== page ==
A TANGLED WEB: Stephen Webster, the British fine jeweler known for putting his Gothic, gem-drenched wares on customers like Madonna, Elizabeth Hurley and Gwyneth Paltrow, is preparing to launch a men's collection with De Beers.

A De Beers spokeswoman was mum on details of the collection, which will bow in June. Last summer, there was speculation that Webster would replace Jade Jagger as creative director of another British jewelry brand, Garrard. However, billionaire Ron Burkle, founder of Yucaipa Cos., who attended some New York runway shows in February, is said to have eyed Webster's eponymous company recently.

PROJECT HEIDI: Heidi Klum literally made a splash introducing her second jewelry collection for QVC last Friday at the Beverly Hills Hotel. Klum fell into the pool, but, like a well-trained contestant on "Germany's Next Top Model," still managed to pose with a group of male models and show off her earrings.

In the newest 19-piece collection, Klum builds on the clover motif that brought her success in the first collection. It sold out on QVC in 36 minutes. She has, however, added smoky quartz, amethyst and pearls to the latest jewelry. Prices range from $22 to $185.

In addition to her hosting work on "Germany's Next Top Model" and "Project Runway," Klum will appear on QVC on Saturday and again on July 5. For those wishing to follow in her supermodel footsteps, Klum said "confidence and a great makeup artist" are the keys to staying beautiful while wet.

DEVI DOTCOM: Accessories company Devi Kroell is to relaunch its e-commerce Web site today. The accessories brand has had an online business intact for the last two years, but the updated version is fully loaded with all of Kroell's exotic-skin handbags, shoes and small leather goods, and they're presented with a high-end aesthetic like that of her company.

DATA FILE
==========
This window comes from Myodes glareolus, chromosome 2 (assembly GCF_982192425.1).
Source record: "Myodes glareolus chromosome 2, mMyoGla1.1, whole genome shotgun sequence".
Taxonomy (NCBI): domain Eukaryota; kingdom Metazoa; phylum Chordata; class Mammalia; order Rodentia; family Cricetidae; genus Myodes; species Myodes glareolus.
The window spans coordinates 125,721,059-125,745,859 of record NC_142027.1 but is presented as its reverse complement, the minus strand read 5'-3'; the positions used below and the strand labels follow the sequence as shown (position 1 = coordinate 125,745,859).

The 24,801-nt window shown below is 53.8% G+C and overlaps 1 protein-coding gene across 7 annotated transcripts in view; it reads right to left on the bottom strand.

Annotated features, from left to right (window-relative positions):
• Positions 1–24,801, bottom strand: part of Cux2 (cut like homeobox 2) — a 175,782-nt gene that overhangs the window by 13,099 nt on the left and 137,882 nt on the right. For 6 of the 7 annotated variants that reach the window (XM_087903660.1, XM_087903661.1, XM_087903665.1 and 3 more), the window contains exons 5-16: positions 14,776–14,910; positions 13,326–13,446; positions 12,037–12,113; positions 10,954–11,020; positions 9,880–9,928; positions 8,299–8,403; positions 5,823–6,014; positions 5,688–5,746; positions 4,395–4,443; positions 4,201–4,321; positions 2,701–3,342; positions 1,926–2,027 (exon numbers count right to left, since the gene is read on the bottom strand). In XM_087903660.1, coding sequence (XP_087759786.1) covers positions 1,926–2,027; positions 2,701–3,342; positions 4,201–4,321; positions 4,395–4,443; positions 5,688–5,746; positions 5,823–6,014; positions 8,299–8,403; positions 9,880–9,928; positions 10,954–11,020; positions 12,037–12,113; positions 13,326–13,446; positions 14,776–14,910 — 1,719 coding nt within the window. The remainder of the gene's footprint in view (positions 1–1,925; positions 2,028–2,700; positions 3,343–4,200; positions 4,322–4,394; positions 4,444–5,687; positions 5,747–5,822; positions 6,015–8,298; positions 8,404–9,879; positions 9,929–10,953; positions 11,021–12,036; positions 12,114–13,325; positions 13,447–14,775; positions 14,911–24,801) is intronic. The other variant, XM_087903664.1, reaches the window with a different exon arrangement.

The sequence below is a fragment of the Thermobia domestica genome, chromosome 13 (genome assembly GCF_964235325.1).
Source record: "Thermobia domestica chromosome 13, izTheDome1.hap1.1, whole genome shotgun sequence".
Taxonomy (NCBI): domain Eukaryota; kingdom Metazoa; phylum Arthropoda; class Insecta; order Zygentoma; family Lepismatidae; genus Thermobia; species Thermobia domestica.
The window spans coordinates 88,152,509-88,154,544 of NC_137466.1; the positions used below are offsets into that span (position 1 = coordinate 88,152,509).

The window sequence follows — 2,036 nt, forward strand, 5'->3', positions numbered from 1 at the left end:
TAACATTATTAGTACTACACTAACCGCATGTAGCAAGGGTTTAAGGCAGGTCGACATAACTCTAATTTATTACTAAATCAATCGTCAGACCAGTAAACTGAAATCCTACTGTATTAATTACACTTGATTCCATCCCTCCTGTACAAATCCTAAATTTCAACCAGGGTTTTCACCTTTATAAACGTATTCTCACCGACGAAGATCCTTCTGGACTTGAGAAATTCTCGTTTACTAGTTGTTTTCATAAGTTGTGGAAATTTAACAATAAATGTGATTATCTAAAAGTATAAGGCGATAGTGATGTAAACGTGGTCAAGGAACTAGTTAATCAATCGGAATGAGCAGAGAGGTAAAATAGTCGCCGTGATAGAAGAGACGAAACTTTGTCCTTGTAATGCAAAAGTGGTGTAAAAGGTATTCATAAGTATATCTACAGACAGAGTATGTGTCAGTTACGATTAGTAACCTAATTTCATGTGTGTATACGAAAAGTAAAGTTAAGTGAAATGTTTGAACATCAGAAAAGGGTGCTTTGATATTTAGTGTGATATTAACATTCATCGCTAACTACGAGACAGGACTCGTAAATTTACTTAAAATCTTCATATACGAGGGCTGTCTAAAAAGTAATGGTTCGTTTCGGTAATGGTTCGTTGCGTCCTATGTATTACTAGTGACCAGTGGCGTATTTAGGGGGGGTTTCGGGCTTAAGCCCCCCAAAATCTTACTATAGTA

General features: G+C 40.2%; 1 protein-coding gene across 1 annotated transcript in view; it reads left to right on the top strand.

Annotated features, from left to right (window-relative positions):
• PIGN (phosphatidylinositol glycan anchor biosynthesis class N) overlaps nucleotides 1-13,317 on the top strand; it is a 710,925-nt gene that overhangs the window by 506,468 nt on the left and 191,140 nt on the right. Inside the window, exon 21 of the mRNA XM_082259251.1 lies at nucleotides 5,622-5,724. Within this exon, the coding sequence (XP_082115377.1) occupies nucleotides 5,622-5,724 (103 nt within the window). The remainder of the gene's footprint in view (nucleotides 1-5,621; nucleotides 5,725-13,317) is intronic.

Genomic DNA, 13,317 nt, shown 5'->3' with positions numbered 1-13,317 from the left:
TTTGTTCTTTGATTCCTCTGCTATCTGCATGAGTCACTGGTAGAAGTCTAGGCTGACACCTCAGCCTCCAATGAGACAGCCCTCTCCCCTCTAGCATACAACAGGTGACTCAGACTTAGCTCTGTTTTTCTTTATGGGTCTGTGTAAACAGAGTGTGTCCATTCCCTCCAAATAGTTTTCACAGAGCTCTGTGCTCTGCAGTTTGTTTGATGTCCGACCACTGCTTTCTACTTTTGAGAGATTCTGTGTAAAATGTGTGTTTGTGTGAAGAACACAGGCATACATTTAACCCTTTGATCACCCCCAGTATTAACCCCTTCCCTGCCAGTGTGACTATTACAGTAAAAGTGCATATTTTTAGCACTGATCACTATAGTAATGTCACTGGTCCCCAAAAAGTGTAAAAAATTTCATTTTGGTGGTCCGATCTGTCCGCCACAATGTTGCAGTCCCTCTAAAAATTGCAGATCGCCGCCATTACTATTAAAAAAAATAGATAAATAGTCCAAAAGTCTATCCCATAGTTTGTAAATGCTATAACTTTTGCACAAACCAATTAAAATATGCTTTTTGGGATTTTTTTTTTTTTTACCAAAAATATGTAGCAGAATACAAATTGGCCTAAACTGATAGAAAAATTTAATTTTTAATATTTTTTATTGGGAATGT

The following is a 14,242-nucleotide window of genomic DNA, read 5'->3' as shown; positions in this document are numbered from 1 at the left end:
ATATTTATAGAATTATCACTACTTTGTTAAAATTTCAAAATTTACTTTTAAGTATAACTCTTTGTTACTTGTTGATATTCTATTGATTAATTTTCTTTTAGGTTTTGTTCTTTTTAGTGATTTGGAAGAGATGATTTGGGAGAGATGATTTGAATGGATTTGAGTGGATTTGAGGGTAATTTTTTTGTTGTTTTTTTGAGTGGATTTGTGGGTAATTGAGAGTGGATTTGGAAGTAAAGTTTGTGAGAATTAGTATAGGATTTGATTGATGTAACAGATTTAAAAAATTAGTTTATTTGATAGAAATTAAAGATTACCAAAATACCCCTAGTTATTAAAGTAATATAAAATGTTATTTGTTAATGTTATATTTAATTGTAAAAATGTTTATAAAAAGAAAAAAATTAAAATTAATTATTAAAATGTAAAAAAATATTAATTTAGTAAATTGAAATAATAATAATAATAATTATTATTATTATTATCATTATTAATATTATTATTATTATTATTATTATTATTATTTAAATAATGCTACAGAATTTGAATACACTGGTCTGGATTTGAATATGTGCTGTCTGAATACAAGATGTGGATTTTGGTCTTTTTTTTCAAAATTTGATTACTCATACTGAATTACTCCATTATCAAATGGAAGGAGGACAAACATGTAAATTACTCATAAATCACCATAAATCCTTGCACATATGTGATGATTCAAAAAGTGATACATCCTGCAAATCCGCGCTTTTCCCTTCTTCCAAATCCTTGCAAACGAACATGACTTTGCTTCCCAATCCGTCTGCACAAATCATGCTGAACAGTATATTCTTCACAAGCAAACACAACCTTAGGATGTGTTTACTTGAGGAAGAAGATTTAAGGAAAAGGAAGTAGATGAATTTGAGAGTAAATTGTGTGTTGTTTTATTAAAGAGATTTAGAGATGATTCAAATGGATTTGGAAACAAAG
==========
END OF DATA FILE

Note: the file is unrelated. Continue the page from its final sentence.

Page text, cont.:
"If you look at the old Web site, it's not the same standard," said Devi Kroell, president, chief executive officer and creative director of the eponymous label. "It was something more like what a small company does online. We've never invested in it that massively, as we didn't expect people to shop that way."But Kroell underestimated the power of the Web; her online business jumped 500 percent in the last year. Initially, Kroell was stunned that customers were paying an average of $1,400 to $2,800 for one of her pieces that they couldn't see or touch, but about 20 percent of her total revenue is now Web-based. Kroell has also tightly controlled her online business — she won't sell on any site but her own, even though her items are available in Barney's New York, Jeffrey, Ikram in Chicago and luxury retailers around the world.

"I want to control the way my customer receives the purchase, which is the whole idea of a luxury experience," said Kroell. "I would like to really give our customer the adequate shopping experience they deserve."

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